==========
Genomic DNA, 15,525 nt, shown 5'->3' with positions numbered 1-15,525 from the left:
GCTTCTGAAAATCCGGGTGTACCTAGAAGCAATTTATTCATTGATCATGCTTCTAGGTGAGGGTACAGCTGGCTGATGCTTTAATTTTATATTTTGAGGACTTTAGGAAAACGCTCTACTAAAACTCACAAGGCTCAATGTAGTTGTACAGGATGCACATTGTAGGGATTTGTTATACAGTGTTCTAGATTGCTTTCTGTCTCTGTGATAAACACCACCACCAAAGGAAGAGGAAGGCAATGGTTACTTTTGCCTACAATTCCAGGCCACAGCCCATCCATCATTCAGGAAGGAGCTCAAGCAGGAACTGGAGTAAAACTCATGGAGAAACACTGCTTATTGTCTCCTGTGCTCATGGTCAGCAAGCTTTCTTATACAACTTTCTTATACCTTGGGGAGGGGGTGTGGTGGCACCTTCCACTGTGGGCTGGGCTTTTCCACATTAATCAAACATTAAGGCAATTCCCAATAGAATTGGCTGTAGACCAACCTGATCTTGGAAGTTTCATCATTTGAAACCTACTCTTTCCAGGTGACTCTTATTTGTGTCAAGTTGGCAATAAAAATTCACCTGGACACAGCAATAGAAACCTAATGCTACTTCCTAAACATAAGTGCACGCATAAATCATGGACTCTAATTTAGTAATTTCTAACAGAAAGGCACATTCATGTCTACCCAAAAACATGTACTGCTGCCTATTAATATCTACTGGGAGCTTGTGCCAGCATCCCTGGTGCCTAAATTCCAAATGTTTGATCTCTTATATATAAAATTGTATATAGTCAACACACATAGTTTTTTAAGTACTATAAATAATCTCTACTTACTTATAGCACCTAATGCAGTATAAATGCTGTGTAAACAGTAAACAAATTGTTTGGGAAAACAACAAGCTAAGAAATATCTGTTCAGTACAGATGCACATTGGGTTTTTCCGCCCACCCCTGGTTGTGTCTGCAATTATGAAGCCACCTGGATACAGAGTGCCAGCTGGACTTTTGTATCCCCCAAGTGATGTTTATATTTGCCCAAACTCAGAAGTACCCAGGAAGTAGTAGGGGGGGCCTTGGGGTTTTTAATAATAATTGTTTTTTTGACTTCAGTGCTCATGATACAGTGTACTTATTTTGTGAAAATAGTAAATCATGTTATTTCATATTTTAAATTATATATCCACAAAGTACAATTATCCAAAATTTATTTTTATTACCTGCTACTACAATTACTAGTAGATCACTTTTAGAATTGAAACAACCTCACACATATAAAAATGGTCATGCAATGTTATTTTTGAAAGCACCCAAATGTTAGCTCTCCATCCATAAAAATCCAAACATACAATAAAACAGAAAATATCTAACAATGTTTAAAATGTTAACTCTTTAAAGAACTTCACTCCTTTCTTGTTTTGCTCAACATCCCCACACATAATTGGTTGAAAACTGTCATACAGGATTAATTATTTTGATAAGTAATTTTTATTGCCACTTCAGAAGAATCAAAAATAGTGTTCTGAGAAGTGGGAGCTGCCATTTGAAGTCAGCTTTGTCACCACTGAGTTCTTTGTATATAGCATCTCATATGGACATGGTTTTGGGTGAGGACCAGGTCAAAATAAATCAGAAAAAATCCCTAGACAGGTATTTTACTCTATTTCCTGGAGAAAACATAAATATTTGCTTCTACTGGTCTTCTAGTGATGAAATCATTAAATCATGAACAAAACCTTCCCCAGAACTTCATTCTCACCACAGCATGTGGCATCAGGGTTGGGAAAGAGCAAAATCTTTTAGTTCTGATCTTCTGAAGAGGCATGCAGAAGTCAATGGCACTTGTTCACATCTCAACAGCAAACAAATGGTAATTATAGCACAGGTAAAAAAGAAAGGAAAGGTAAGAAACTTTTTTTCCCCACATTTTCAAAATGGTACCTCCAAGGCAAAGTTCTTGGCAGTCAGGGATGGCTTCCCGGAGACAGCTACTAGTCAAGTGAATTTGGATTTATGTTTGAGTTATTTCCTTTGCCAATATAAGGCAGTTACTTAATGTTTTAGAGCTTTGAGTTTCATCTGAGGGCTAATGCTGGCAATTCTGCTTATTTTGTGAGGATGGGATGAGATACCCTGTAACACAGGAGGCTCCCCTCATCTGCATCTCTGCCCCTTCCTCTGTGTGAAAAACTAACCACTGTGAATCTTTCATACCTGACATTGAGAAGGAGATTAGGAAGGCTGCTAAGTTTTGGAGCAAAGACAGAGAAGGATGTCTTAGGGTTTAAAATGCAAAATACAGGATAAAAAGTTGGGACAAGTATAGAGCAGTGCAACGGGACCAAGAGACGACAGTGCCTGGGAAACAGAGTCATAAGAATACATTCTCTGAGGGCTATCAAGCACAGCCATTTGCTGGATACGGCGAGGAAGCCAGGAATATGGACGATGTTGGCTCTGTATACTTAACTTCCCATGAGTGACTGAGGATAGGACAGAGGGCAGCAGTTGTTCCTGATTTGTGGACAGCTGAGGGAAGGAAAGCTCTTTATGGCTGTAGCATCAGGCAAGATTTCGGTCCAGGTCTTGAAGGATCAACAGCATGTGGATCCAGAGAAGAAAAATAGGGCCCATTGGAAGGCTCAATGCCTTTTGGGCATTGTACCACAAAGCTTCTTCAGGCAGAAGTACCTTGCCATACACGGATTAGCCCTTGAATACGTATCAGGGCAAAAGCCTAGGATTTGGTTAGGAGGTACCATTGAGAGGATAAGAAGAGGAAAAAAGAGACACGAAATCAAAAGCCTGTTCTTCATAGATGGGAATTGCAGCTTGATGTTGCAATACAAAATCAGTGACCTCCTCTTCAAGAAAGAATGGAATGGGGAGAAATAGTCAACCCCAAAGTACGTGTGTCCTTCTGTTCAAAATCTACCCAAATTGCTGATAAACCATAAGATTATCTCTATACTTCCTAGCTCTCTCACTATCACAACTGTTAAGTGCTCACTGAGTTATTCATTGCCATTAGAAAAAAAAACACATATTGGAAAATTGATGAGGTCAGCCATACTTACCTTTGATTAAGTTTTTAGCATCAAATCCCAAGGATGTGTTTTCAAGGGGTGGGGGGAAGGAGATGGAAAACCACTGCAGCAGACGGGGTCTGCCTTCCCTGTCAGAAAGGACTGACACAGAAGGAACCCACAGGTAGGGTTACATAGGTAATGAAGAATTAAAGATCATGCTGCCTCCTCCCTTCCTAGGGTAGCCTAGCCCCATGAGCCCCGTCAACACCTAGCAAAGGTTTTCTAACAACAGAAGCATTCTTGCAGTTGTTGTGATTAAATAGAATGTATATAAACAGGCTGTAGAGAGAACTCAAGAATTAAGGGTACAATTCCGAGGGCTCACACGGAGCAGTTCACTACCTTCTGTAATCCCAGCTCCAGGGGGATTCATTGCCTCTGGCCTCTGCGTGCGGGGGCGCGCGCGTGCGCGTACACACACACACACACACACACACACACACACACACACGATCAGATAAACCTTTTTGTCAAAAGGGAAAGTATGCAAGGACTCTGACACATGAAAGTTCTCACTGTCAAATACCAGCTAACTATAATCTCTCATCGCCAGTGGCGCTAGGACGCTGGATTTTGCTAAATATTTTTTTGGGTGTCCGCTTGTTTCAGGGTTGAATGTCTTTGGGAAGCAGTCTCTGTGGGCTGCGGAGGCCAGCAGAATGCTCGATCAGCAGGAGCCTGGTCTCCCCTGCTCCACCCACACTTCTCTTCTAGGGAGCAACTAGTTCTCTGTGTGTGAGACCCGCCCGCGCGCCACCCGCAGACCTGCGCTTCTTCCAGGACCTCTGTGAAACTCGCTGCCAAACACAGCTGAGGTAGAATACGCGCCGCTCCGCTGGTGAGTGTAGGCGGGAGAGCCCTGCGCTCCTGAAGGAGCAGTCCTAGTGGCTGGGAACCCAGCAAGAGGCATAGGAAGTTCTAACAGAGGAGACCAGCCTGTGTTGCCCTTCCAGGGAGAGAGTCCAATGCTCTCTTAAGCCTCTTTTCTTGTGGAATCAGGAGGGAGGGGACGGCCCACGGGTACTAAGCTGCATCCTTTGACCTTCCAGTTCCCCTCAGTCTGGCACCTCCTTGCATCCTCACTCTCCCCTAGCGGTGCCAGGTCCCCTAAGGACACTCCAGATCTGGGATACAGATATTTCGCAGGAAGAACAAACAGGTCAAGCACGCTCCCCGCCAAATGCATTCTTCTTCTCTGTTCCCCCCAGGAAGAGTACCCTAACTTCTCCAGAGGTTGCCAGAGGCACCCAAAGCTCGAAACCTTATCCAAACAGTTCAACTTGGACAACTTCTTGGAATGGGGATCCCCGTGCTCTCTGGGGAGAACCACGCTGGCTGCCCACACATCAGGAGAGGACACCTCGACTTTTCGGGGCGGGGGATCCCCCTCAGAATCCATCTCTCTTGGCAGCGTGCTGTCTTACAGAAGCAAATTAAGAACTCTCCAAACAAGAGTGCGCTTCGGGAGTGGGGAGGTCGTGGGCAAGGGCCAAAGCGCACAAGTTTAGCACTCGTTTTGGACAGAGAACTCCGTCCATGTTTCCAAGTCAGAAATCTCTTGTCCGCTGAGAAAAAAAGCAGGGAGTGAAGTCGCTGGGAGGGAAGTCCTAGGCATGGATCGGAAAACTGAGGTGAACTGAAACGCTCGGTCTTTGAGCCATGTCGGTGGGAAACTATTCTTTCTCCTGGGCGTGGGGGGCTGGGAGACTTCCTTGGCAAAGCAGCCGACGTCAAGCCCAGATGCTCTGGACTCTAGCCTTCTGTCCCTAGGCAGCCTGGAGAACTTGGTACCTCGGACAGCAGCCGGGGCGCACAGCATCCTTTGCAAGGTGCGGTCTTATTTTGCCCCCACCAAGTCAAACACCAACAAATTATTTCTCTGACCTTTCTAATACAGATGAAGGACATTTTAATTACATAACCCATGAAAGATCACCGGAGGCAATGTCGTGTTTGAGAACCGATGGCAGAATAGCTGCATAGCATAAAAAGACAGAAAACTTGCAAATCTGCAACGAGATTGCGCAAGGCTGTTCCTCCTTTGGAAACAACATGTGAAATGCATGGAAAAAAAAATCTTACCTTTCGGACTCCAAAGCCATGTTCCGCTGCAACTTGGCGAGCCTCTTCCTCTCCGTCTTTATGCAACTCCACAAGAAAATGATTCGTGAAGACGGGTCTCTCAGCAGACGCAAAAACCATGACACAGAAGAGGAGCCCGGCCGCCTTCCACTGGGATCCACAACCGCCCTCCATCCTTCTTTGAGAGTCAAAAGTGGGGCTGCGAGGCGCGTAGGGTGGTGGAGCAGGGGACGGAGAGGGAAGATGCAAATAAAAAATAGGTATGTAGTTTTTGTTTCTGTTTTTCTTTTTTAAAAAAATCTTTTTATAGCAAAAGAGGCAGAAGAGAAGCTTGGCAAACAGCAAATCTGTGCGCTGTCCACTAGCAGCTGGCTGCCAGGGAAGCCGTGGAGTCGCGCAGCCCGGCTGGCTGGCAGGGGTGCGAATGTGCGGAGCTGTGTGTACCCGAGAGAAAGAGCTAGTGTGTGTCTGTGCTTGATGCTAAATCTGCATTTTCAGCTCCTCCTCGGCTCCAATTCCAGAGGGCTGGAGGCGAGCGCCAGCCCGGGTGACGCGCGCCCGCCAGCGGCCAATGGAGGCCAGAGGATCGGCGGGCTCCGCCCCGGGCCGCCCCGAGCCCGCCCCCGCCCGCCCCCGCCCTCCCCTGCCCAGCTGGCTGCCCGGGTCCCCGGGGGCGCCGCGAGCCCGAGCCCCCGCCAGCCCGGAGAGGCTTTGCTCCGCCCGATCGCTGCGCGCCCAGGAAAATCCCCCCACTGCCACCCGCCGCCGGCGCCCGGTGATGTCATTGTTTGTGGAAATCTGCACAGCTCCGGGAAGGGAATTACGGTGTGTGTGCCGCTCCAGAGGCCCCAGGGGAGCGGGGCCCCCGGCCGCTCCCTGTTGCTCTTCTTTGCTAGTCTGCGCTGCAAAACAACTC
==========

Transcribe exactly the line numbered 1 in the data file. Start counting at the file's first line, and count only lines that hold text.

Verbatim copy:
Genomic DNA, 15,525 nt, shown 5'->3' with positions numbered 1-15,525 from the left: